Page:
Fraser Valley Wetlands Wildlife

This project focuses on two flagship species for B.C. wetlands. The Oregon spotted frog is Canada’s most endangered amphibian, with fewer than 300 breeding individuals in the wild. Without intervention, it will almost certainly disappear. Meanwhile, the western painted turtle is B.C.’s only remaining native pond turtle, and the Pacific Coast population is dwindling.

The freshwater ecosystems of B.C.’s Lower Mainland have been severely impacted by pollution, runoff, climate change, invasive species and large numbers of predators such as raccoons. At least one species native to the area, the northern Pacific pond turtle, has already disappeared from Canada, while others have dropped to such low numbers that their only hope of surviving rests on direct, hands-on conservation.

The recovery plan for Oregon spotted frog calls for conservation breedingheadstarting and release to re-establish viable populations in at least six sites. Wildlife Preservation Canada began coordinating these efforts in 2010, adding a conservation breeding program to the headstarting work taking place at the Greater Vancouver Zoo. This expanded on the breeding efforts underway at the Vancouver Aquarium.

Meanwhile, an ongoing mark-recapture program and extensive egg mass monitoring by our recovery partners is tracking the success of this initiative. Young are being used both to increase the size of existing wild populations and to establish new ones at appropriate sites where the species had been lost.

In 2012, we expanded our work to include the western painted turtle. In order to save this population, experts recommend protecting nests, artificially incubating eggs, headstarting young turtles for release and establishing a conservation breeding program.

Accordingly, we began salvaging western painted turtle eggs from nests at high risk — such as those on gravel boat ramps — and headstarting them. We also began collecting adults found living alone or in such small groups that effective breeding was unlikely. These turtles form the nucleus of a conservation breeding population. We headstart hatchlings for at least a year, until they are too large to be eaten by their major predators: bullfrogs that have been introduced to British Columbia.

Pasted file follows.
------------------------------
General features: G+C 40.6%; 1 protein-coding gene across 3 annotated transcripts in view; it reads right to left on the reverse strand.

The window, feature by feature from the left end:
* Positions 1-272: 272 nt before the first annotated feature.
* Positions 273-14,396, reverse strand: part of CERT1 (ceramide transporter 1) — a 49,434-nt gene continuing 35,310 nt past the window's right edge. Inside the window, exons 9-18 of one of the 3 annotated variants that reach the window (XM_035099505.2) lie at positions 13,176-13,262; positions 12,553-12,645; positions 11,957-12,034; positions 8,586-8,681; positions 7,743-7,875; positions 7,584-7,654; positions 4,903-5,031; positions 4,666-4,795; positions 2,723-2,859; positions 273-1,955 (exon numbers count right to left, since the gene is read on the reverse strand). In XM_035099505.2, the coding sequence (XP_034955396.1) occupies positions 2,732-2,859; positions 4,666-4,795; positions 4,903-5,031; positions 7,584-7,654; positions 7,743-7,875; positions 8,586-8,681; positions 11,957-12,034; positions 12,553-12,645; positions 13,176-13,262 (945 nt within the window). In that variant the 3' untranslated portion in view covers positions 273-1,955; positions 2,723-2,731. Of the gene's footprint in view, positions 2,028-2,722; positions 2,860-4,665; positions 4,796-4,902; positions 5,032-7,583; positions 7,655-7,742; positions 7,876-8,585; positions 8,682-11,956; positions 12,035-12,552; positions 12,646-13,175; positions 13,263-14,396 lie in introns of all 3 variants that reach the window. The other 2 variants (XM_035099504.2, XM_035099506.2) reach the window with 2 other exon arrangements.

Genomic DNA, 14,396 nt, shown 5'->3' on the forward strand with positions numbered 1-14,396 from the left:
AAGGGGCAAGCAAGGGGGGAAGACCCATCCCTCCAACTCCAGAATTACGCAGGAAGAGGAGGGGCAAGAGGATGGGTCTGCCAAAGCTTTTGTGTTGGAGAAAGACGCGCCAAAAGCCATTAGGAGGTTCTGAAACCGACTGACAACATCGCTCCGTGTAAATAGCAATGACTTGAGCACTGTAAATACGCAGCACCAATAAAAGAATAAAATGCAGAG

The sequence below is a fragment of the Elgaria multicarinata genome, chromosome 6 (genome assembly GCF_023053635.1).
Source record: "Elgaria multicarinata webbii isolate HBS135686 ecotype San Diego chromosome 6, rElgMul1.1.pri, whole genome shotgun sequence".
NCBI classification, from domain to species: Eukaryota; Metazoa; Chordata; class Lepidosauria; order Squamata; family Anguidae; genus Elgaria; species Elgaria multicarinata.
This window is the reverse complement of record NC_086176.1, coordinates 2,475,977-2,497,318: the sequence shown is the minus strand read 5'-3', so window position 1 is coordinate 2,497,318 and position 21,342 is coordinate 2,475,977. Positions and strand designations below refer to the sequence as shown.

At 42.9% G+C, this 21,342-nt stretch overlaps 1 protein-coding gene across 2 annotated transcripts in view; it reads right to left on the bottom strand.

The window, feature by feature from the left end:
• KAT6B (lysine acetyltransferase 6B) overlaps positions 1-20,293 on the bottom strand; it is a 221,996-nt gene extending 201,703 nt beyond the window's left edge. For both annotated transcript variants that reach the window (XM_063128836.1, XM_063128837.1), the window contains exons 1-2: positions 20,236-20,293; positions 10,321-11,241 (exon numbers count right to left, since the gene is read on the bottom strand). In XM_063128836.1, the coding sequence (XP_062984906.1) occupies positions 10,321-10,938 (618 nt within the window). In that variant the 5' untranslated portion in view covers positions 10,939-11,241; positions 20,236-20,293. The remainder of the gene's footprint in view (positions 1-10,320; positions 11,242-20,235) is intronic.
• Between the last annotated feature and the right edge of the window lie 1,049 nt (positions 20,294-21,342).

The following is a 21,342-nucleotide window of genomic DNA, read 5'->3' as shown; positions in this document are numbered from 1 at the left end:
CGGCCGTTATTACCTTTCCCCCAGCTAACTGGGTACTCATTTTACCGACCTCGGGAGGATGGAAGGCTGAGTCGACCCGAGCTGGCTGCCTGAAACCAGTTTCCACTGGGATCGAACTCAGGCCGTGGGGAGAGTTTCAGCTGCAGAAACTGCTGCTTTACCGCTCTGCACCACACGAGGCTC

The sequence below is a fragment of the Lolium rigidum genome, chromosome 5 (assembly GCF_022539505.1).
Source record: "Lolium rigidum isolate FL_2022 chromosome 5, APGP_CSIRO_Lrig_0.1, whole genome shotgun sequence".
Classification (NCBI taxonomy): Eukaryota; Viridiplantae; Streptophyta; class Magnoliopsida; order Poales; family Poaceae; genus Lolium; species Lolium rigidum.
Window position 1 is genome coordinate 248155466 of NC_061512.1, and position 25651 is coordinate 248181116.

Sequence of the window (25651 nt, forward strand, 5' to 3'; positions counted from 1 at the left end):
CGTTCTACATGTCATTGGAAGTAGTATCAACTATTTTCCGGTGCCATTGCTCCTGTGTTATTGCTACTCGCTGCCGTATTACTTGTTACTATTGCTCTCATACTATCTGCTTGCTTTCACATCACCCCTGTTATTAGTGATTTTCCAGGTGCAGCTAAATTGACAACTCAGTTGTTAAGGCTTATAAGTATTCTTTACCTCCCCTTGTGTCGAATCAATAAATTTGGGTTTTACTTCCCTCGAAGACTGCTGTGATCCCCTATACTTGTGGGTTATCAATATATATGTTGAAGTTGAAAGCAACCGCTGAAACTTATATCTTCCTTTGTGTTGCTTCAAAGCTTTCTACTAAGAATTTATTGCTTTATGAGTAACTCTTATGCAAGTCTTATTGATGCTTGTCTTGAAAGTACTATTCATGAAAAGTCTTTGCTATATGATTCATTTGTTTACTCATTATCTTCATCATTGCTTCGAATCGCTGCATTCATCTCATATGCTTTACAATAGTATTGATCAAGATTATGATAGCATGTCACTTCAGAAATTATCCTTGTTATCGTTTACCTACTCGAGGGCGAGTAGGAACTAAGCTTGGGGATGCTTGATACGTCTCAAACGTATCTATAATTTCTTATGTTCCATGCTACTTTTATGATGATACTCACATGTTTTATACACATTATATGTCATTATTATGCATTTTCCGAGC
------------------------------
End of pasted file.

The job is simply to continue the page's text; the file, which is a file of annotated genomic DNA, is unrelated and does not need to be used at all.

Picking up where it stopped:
As of fall 2016, we have reared and released over 560 Oregon spotted frogs and 200 western painted turtles. Initial results suggest these individuals are thriving in the wild. A 2015 survey turned up an unexpectedly large number of healthy young turtles that we released the previous year, while the frogs that we released into a restored, formerly unpopulated wetland have begun breeding there.  In 2016, we successfully bred western painted turtles for the first time, resulting in 14 hatchlings.  Our outreach efforts also expanded in 2016 to include a pilot program for Turtles in the Classroom, where individual classes take a hands-on role in rearing and caring for 10-15 turtles which are released at the end of their school year.
Ramping up our conservation breeding program for each species will allow us to release more frogs and turtles, significantly increasing wild populations and restoring them to historic areas. In the coming years, we also hope to use the techniques from our western painted turtle program to reintroduce the Pacific pond turtle to Canada.

Andrea Gielens
Lead Biologist

Andrea has been volunteering with wildlife since she was 13 years old, when she began helping at a local centre for orphaned wildlife, bottle-feeding young deer, raccoons and squirrels. She holds a Master’s degree in ecology from Royal Roads University, as well as a Bachelor’s degree in biology with a focus on zoology and animal behaviour. She has worked at zoos both in Canada and in the U.K., first with primates and small cats and later with the Oregon spotted frog. She has also studied pack dynamics and social behaviour among African wild dogs.
In 2011, Andrea spent a year in the amphibian and reptile department of Wildlife Preservation Canada’s U.K. sister organization, the Durrell Wildlife Conservation Trust in Jersey. There, among other things, she learned how to treat conservation colonies infected with the deadly chytrid fungus that has been wiping out amphibian populations worldwide. Andrea coordinates our B.C. Wetlands Wildlife project, as well as our work with Taylor’s checkerspot butterfly recovery.

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